originally posted by: CriticalStinker
...this site claims 6000% for overall cancer.
Your source offers no evidence to support the claim.
Come on, you have to do better than showing that "somebody on the internet said so".
The University of South Carolina's Chernobyl Research
originally posted by: dragonridr
Theres plenty of research out there. Want a strange fact at chernoyble best thing to happen was the nuclear disaster. Caused plant and animal life to
thrive in that area.
is currently the only research team studying the radiological effects on the free-living natural populations in both Chernobyl and
The deleterious effects they report at Chernobyl contradict your claim. Although depopulation of the area made wild life more abundant, it is not
thriving compared to uncontaminated unpopulated areas.
A decrease in fungal and bacterial decay (40 percent less than in control regions in Ukraine with normal background radiation levels.) This causes a
build-up of dry dead plant matter, creating a danger of catastrophic radiation-spreading forest fires.
Diminished tree growth, likely the direct result of radiation and the lack of rotting leaf nutrients.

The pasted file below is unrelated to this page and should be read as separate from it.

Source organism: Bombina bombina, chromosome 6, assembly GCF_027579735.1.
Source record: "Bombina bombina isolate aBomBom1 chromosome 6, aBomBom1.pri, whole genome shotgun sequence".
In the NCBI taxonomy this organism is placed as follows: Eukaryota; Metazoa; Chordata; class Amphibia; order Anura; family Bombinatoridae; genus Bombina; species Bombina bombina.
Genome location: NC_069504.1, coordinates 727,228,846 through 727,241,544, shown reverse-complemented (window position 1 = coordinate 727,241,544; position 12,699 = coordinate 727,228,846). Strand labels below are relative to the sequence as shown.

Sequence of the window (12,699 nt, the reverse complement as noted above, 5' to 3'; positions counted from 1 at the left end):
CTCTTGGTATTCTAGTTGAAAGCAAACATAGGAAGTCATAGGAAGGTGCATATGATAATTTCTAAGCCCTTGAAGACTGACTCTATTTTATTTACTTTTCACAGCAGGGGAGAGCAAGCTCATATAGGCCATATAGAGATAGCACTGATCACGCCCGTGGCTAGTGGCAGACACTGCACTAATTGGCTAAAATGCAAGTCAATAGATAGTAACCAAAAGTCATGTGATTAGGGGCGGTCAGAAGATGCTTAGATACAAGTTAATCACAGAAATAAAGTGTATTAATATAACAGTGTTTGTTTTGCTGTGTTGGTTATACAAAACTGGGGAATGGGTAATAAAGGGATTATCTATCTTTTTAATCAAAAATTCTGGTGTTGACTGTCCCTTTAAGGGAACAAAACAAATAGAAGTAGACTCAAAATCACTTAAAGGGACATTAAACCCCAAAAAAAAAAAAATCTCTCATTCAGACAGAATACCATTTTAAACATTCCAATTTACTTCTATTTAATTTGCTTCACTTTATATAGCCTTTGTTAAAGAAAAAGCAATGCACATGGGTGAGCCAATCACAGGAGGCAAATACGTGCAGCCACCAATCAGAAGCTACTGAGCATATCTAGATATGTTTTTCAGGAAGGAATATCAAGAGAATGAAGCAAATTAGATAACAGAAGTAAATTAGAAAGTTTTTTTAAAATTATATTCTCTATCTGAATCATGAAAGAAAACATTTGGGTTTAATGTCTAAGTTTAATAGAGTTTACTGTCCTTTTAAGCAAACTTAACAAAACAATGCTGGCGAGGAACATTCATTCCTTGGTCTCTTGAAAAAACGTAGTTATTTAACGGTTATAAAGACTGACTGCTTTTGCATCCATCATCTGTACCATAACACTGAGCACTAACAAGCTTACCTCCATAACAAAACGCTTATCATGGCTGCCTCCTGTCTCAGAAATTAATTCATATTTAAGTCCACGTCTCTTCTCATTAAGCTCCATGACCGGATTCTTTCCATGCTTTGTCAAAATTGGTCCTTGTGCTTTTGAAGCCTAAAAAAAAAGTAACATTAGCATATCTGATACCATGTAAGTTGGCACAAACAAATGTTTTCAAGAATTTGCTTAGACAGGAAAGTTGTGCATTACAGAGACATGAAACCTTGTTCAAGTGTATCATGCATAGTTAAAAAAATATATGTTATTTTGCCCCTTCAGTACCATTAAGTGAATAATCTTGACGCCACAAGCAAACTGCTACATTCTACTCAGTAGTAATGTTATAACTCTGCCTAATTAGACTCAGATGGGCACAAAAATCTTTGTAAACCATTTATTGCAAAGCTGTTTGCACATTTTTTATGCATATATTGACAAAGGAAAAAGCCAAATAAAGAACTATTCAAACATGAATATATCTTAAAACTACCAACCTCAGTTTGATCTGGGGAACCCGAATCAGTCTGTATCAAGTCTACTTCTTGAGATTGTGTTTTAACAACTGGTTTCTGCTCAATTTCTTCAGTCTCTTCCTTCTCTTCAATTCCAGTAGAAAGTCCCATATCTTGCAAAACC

Declining diversity in insects and mammals.
Increased rates of cataracts, tumours, growth abnormalities, deformed sperm, and albinism.
Decreased brain size in rodents and birds (5% smaller, on average). "...not only are their brains smaller, but it seems they are not as capable at
dealing with their environment as evidenced by their lower rates of survival... These findings point to broad-scale neurological effects of chronic
exposure to low-dose radiation... The fact that we see this pattern for a large portion of the bird community suggests a general phenomenon that may
have significant long-term repercussions.”
At Fukushima a study of a common butterfly (pale grass blue) showed:
Size reduction, slowed growth, high mortality and morphological abnormality both at the site and among laboratory-bred butterflies with parents
collected from the contaminated site. (Taira et al. 2014)
Population censuses of birds, butterflies, and cicadas show major declines and morphological effects, such as aberrant feathers on barn swallows.
edit on 23-7-2015 by EvilAxis because: To clarify reply to dragonridr